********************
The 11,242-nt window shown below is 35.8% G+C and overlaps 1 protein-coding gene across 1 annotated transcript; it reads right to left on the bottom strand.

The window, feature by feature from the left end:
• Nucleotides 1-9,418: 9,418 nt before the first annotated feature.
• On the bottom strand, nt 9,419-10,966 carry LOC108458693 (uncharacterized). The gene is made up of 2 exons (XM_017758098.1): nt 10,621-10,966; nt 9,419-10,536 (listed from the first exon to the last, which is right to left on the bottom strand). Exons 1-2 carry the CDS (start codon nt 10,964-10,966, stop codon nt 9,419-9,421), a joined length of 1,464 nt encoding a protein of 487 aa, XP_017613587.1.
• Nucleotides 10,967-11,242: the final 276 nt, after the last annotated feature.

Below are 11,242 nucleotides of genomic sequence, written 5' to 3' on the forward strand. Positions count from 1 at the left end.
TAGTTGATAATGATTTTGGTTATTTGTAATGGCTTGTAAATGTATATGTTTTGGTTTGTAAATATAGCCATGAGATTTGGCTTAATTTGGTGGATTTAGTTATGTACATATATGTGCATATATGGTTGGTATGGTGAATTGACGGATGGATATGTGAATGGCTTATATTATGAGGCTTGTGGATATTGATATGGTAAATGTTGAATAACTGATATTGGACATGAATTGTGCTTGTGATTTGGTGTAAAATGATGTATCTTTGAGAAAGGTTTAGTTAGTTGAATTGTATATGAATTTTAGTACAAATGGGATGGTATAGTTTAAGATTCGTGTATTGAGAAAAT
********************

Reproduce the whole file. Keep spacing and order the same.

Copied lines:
The 11,242-nt window shown below is 35.8% G+C and overlaps 1 protein-coding gene across 1 annotated transcript; it reads right to left on the bottom strand.

The window, feature by feature from the left end:
• Nucleotides 1-9,418: 9,418 nt before the first annotated feature.
• On the bottom strand, nt 9,419-10,966 carry LOC108458693 (uncharacterized). The gene is made up of 2 exons (XM_017758098.1): nt 10,621-10,966; nt 9,419-10,536 (listed from the first exon to the last, which is right to left on the bottom strand). Exons 1-2 carry the CDS (start codon nt 10,964-10,966, stop codon nt 9,419-9,421), a joined length of 1,464 nt encoding a protein of 487 aa, XP_017613587.1.
• Nucleotides 10,967-11,242: the final 276 nt, after the last annotated feature.

Below are 11,242 nucleotides of genomic sequence, written 5' to 3' on the forward strand. Positions count from 1 at the left end.
TAGTTGATAATGATTTTGGTTATTTGTAATGGCTTGTAAATGTATATGTTTTGGTTTGTAAATATAGCCATGAGATTTGGCTTAATTTGGTGGATTTAGTTATGTACATATATGTGCATATATGGTTGGTATGGTGAATTGACGGATGGATATGTGAATGGCTTATATTATGAGGCTTGTGGATATTGATATGGTAAATGTTGAATAACTGATATTGGACATGAATTGTGCTTGTGATTTGGTGTAAAATGATGTATCTTTGAGAAAGGTTTAGTTAGTTGAATTGTATATGAATTTTAGTACAAATGGGATGGTATAGTTTAAGATTCGTGTATTGAGAAAAT